Listening to the spry slither of Tara Jane O’Neil’s sophomore solo record, In the Sun Lines, a memory replays in blurry, rattling filmstrip fashion with each swelling-yellow guitar undulation. O’Neil is sitting across from me on a concrete step, squinting, blushing, distracted and trying to explain the physical and emotional similarities between writhing in pain and writhing in love. Embarrassed by her thoughts, she half-shrieks and quickly retracts them. The comments didn’t necessarily fit within the story for which I was interviewing her — a profile of Retsin, a band she shares with partner Cynthia Nelson — but they sure come in handy while attempting to grasp what she might be communicating in Sun Lines.
This is music for lazy mornings and elaborate stomachache brunches that take three times as long to prepare as they do to eat, patient and Southern-syrup slow: drip, drip.
Both her painting and sonic art capture and celebrate a sense of physical imperfection or reality, whether it’s a lopsided feminine form or a sweet, clumsy melody stretching for the sunlight. The dust bunnies are left free to hop amid the brooding drone nausea. Her art represents humanity at its most natural state with a strong survival instinct, but also comfortable contemplation, casually twisting and untwisting complexities like splintered sections of unwashed hair.
Less folk-songy than Retsin, less rock-songy than Rodan and just plain less-songy than her solo debut (Peregrine), In the Sun Lines resembles most the loose structure of the Sonora Pine, another of her many bands, but with more delicacy and a certain polished prettiness — perhaps because of all the string work.
Sun Lines appears sparse at first, but like many great recordings countless riches appear with each spin. The spontaneity of it alludes to free improvisation at times, but for the most part, there’s a sense of composed structure, or a kind of “process rock” where finger slips and unexpected string squeaks add to the relaxed earthiness of the tone. The production resembles sculpting. Perhaps a rigid accordion strain is papier-mâchéd to a bubble of sustained piano notes, violin squawks and hand-looped guitar atmospherics.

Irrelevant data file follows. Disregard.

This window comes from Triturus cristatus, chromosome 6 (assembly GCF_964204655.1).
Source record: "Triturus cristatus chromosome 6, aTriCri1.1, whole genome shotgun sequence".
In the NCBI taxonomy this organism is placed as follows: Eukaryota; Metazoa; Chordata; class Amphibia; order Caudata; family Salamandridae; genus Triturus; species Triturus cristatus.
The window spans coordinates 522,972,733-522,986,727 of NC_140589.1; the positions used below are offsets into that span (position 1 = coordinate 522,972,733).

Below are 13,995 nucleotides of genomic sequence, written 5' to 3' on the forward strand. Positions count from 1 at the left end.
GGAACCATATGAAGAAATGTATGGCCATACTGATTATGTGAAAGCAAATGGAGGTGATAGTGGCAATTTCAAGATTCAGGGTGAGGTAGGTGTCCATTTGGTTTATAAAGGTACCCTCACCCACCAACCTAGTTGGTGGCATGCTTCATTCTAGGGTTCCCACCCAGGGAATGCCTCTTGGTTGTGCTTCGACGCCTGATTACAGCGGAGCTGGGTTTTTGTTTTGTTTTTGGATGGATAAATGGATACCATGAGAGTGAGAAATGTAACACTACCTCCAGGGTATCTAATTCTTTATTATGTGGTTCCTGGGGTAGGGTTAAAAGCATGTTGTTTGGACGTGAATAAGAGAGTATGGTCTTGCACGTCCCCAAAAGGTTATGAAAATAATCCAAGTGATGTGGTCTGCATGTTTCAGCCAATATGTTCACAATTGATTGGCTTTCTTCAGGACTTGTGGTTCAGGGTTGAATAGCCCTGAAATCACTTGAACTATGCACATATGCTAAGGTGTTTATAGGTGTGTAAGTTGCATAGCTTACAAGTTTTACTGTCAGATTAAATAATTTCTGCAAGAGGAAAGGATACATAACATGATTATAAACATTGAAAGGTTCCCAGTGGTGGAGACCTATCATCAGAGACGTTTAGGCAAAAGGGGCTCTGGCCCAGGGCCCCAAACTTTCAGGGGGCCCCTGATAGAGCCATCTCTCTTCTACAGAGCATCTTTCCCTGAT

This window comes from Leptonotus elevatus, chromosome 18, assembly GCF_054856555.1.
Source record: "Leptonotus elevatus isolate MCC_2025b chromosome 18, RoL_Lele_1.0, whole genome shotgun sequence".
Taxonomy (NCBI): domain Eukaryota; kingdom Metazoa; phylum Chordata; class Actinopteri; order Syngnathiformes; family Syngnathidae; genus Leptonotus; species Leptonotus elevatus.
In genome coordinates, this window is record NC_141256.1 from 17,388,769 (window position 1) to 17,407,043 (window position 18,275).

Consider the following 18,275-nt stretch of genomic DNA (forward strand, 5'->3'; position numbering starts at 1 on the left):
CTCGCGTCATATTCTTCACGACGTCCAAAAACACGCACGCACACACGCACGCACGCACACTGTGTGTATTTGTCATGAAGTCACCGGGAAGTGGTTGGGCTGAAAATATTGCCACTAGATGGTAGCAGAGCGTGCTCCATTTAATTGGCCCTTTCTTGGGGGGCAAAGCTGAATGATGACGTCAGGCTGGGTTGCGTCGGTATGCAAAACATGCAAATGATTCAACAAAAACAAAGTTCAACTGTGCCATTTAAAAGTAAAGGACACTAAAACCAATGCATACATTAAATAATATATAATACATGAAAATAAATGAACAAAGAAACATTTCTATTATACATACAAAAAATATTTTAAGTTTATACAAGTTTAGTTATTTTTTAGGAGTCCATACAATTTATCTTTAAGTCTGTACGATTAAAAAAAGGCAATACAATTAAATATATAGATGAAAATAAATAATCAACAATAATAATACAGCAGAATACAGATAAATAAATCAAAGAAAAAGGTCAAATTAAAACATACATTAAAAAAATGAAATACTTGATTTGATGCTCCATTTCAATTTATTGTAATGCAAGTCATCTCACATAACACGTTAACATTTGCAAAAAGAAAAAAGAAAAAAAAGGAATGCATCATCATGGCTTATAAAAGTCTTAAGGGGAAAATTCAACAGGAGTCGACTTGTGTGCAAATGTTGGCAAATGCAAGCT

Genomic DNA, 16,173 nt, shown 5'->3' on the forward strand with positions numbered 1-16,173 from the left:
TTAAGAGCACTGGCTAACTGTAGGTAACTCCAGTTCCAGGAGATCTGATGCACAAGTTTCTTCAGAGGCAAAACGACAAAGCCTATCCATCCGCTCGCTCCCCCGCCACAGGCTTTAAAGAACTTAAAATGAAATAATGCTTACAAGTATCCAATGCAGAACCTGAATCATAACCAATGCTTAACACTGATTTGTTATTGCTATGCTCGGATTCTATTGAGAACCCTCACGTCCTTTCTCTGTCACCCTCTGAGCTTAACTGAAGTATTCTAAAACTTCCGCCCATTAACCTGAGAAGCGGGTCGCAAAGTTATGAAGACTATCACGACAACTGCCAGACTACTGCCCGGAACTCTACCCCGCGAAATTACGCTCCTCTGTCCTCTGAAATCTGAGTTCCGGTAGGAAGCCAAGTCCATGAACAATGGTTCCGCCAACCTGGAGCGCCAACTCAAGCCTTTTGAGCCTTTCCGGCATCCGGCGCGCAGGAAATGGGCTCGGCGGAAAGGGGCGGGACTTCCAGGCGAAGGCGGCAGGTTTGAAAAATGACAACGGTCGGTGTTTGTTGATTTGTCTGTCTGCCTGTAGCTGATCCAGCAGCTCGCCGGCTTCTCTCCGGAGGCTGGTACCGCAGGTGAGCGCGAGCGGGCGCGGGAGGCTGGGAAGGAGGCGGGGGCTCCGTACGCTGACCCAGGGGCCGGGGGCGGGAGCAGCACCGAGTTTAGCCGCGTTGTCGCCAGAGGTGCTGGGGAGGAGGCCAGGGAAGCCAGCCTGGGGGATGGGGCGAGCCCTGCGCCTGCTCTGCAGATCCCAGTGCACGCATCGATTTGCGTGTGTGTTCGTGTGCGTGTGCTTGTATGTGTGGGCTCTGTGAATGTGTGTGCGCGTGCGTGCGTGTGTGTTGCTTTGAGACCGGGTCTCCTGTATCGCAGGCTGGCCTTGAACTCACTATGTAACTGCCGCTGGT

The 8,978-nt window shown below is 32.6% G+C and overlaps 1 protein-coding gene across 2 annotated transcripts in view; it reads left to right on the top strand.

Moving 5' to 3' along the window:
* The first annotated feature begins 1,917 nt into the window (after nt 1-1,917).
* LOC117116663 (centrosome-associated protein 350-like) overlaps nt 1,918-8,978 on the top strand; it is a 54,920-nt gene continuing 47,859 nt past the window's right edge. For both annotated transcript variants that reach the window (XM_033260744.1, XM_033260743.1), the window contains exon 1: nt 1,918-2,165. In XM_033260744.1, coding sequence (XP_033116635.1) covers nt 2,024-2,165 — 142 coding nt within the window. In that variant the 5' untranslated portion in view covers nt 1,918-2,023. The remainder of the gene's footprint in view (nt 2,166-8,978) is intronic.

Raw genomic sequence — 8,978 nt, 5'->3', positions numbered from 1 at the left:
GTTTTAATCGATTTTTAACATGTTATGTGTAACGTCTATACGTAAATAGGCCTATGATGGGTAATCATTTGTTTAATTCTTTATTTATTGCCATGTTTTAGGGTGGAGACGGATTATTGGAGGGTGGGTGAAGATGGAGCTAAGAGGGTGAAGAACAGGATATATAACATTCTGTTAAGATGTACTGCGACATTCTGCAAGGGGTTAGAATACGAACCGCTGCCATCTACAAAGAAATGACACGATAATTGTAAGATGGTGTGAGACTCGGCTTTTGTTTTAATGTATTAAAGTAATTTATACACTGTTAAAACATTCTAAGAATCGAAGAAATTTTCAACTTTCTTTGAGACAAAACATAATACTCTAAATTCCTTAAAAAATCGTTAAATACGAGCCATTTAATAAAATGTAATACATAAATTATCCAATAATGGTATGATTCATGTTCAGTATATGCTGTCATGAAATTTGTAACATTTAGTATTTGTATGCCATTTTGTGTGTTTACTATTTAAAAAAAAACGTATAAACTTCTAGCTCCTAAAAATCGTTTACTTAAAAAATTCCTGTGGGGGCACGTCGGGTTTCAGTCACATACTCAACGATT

“In This Rough” might be this year’s most beautiful sound collage. It gently wakes you as sunlight breaks through the window, reflecting dust specks in its wake, piercing through worn wooden floor planks. As you hide under the covers, “shattering” in the ray of warmth and “lying in the spaces between time,” you hear: “Now I do believe/I will take the earth into myself/I will eat the acorns and ashes and whatever else I find.”
A dull pain pinched by sharpness often makes way for revelation. Here and there, you’ll have a second where you feel OK, but then the pain comes back. What else could be closer to love? You might not be able to touch — or even comprehend — what O’Neil feels, but you can sure tell she feels something.
Tara Jane O’Neil performs Friday, Nov. 2 at detroit contemporary.
Melissa Giannini is the Metro Times staff music writer. E-mail her at email@example.com.
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